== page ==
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Judge aids J.C. Penney in Martha Stewart case

Martha Stewart testified in a suit brought by Macy’s.

REUTERs/pool

Martha Stewart testified in a suit brought by Macy’s.

NEW YORK — With Ron Johnson out, Martha Stewart is in at J.C. Penney, at least for the moment.

In a contract dispute brought by Macy’s against Penney and Stewart’s company, a judge ruled Friday that Penney could temporarily sell a slew of housewares designed by the home diva and avoid a potential loss estimated at $100 million.

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In his ruling, Justice Jeffrey K. Oing of New York State Supreme Court called Johnson, who was ousted this week as Penney’s chief executive, the ‘‘architect of this entire dispute.’’ Preventing Penney from selling the goods, he said, would result in ‘‘harm to J.C. Penney, even if it is the result of its own acts, but the acts, I believe, were spurred on by their former CEO.’’

The ruling permits Penney to sell Martha Stewart-designed housewares under the JCP Everyday label until a final decision is issued at the end of the trial. The trial continues next week.

Macy’s said it would immediately appeal the ruling.

It came at the end of a turbulent week for Penney. On Monday the company announced that, after a tumultuous 17 months in which Johnson’s turnaround effort flopped and sales plummeted, he would be replaced by his predecessor, Myron E. Ullman III. Private-equity firms have approached Penney with unsolicited investment offers, according to a person briefed on the matter, leading the retailer to hire Blackstone to explore financial options.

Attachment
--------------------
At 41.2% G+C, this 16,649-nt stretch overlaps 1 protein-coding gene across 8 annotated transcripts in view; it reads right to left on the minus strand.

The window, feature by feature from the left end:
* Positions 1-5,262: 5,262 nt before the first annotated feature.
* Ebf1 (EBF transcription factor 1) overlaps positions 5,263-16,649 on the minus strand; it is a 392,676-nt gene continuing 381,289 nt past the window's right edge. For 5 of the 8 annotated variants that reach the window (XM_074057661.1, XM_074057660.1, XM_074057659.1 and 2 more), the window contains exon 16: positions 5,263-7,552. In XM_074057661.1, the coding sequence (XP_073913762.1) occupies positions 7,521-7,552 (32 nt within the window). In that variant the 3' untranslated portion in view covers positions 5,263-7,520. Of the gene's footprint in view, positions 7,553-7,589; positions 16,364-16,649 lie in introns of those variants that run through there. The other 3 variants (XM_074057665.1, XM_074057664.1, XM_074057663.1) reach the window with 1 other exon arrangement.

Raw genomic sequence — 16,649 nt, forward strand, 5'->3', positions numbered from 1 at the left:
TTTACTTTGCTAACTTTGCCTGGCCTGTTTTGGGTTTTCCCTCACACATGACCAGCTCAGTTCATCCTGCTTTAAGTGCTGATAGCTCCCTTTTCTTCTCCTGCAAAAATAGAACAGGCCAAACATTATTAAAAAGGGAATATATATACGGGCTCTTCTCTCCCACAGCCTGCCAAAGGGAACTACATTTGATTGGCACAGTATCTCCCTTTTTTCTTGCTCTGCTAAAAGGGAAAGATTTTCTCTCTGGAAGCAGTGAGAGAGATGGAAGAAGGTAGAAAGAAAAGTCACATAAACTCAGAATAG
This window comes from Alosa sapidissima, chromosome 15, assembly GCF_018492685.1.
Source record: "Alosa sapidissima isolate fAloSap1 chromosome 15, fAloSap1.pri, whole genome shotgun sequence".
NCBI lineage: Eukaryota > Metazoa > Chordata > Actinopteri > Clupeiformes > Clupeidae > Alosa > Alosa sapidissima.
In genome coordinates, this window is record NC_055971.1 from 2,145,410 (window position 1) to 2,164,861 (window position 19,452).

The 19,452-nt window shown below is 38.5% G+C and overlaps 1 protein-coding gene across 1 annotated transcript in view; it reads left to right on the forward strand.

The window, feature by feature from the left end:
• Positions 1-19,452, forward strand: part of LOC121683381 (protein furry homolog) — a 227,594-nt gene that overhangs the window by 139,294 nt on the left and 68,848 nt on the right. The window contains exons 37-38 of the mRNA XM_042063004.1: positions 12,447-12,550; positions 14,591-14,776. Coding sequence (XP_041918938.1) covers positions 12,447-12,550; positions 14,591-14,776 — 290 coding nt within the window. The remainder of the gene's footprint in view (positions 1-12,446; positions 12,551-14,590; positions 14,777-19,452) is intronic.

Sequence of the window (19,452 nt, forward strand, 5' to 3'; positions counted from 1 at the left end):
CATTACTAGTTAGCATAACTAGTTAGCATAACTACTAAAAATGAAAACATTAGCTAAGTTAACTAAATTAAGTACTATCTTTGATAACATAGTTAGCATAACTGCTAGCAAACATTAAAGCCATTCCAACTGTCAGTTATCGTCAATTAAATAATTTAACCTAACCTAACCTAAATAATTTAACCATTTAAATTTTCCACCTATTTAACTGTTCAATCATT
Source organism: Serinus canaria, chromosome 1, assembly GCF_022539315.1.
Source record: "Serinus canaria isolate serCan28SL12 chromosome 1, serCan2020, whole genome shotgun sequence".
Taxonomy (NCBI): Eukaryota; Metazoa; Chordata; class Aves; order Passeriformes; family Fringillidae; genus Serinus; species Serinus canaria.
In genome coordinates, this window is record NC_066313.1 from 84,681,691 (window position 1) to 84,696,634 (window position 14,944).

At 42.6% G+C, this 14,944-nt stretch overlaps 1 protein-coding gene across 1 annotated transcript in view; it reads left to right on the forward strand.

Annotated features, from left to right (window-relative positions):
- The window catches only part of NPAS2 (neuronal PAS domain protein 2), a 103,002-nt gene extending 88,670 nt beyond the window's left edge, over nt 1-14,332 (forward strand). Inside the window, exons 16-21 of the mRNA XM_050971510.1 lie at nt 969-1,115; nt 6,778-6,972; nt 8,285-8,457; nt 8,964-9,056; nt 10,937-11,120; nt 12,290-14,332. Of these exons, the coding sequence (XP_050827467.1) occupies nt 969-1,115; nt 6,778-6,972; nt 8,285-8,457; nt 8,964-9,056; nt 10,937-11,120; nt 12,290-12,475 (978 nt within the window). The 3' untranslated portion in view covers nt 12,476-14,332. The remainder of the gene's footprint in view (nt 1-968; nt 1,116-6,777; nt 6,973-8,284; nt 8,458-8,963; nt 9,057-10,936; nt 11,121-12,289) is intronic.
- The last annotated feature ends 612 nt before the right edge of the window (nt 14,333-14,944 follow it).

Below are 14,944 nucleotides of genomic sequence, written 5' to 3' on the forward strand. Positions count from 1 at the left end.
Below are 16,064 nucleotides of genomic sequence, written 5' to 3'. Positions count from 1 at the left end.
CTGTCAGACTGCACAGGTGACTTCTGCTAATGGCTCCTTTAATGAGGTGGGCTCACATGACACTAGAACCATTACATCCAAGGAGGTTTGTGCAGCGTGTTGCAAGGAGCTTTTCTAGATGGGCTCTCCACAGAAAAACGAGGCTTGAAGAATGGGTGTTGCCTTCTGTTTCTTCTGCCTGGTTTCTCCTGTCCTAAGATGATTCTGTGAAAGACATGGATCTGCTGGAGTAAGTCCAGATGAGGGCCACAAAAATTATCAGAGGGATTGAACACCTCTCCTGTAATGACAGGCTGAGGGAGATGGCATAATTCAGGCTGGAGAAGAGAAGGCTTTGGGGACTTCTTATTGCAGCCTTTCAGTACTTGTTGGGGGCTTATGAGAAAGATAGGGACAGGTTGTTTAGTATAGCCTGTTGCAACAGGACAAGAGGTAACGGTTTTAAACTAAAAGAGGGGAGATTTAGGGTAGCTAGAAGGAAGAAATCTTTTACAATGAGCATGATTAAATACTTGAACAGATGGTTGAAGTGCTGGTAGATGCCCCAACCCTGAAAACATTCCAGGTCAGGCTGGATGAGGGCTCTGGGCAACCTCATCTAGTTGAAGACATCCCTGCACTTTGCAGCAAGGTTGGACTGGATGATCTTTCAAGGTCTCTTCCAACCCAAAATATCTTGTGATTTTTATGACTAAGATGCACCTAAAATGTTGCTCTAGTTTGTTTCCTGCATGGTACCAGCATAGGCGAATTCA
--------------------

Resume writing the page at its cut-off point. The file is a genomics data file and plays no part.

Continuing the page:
The trial resumed Monday after Penney, Martha Stewart Living Omnimedia and Macy’s — which is suing both companies, saying that they violated a contract specifying where Stewart’s branded goods could be sold — failed to reach a settlement during a court-ordered monthlong break.

Macy’s, which has sold Martha Stewart products since 2007, says its contract prevents Stewart’s company from selling her home goods to competitors. There is an exception for sales at Martha Stewart stores, however.

Penney and Stewart’s company say that, because Penney’s planned to set up boutiques within its department stores for the products, the exemption applies. They also say Penney should be able to sell housewares designed by Stewart without her name on them.

Oing has been pushing the companies to settle, and Friday’s ruling could give Penney and Stewart’s company a bargaining chip.

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